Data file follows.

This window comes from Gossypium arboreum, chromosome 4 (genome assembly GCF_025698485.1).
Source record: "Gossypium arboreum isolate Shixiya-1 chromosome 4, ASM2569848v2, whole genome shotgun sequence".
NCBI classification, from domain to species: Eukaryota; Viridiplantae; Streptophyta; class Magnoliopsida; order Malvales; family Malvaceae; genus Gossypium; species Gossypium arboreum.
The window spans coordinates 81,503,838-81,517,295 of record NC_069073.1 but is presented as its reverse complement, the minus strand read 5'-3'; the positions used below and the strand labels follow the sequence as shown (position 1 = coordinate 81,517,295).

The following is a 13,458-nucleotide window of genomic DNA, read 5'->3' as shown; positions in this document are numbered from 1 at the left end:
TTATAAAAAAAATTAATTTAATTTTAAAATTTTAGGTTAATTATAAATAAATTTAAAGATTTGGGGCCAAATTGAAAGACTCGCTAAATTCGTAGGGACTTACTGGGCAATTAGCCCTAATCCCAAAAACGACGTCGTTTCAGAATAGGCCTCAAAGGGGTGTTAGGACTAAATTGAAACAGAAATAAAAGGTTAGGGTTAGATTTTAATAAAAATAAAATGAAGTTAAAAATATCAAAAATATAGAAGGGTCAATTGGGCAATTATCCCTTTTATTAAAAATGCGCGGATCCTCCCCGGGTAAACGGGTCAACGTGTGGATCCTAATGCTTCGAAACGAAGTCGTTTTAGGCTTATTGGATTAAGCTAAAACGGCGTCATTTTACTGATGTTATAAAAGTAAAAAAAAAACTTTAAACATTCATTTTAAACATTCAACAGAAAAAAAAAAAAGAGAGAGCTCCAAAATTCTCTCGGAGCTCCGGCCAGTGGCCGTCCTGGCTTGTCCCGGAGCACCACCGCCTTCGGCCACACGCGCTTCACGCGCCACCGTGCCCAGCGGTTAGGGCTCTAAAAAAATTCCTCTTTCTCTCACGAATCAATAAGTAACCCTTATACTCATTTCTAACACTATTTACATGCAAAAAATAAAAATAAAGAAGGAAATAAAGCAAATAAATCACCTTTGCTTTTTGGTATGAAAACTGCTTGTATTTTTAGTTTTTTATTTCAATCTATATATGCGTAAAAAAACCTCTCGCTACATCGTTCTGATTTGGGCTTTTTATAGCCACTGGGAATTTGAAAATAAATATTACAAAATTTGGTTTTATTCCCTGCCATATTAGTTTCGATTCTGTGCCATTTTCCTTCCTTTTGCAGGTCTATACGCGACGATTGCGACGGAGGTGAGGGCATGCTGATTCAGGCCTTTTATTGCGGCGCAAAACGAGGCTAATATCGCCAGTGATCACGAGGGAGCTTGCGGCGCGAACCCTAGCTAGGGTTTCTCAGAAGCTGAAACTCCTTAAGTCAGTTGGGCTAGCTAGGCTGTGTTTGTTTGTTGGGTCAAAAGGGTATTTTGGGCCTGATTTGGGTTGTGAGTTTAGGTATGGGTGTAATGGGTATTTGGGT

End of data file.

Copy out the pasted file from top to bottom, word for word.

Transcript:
This window comes from Gossypium arboreum, chromosome 4 (genome assembly GCF_025698485.1).
Source record: "Gossypium arboreum isolate Shixiya-1 chromosome 4, ASM2569848v2, whole genome shotgun sequence".
NCBI classification, from domain to species: Eukaryota; Viridiplantae; Streptophyta; class Magnoliopsida; order Malvales; family Malvaceae; genus Gossypium; species Gossypium arboreum.
The window spans coordinates 81,503,838-81,517,295 of record NC_069073.1 but is presented as its reverse complement, the minus strand read 5'-3'; the positions used below and the strand labels follow the sequence as shown (position 1 = coordinate 81,517,295).

The following is a 13,458-nucleotide window of genomic DNA, read 5'->3' as shown; positions in this document are numbered from 1 at the left end:
TTATAAAAAAAATTAATTTAATTTTAAAATTTTAGGTTAATTATAAATAAATTTAAAGATTTGGGGCCAAATTGAAAGACTCGCTAAATTCGTAGGGACTTACTGGGCAATTAGCCCTAATCCCAAAAACGACGTCGTTTCAGAATAGGCCTCAAAGGGGTGTTAGGACTAAATTGAAACAGAAATAAAAGGTTAGGGTTAGATTTTAATAAAAATAAAATGAAGTTAAAAATATCAAAAATATAGAAGGGTCAATTGGGCAATTATCCCTTTTATTAAAAATGCGCGGATCCTCCCCGGGTAAACGGGTCAACGTGTGGATCCTAATGCTTCGAAACGAAGTCGTTTTAGGCTTATTGGATTAAGCTAAAACGGCGTCATTTTACTGATGTTATAAAAGTAAAAAAAAAACTTTAAACATTCATTTTAAACATTCAACAGAAAAAAAAAAAAGAGAGAGCTCCAAAATTCTCTCGGAGCTCCGGCCAGTGGCCGTCCTGGCTTGTCCCGGAGCACCACCGCCTTCGGCCACACGCGCTTCACGCGCCACCGTGCCCAGCGGTTAGGGCTCTAAAAAAATTCCTCTTTCTCTCACGAATCAATAAGTAACCCTTATACTCATTTCTAACACTATTTACATGCAAAAAATAAAAATAAAGAAGGAAATAAAGCAAATAAATCACCTTTGCTTTTTGGTATGAAAACTGCTTGTATTTTTAGTTTTTTATTTCAATCTATATATGCGTAAAAAAACCTCTCGCTACATCGTTCTGATTTGGGCTTTTTATAGCCACTGGGAATTTGAAAATAAATATTACAAAATTTGGTTTTATTCCCTGCCATATTAGTTTCGATTCTGTGCCATTTTCCTTCCTTTTGCAGGTCTATACGCGACGATTGCGACGGAGGTGAGGGCATGCTGATTCAGGCCTTTTATTGCGGCGCAAAACGAGGCTAATATCGCCAGTGATCACGAGGGAGCTTGCGGCGCGAACCCTAGCTAGGGTTTCTCAGAAGCTGAAACTCCTTAAGTCAGTTGGGCTAGCTAGGCTGTGTTTGTTTGTTGGGTCAAAAGGGTATTTTGGGCCTGATTTGGGTTGTGAGTTTAGGTATGGGTGTAATGGGTATTTGGGT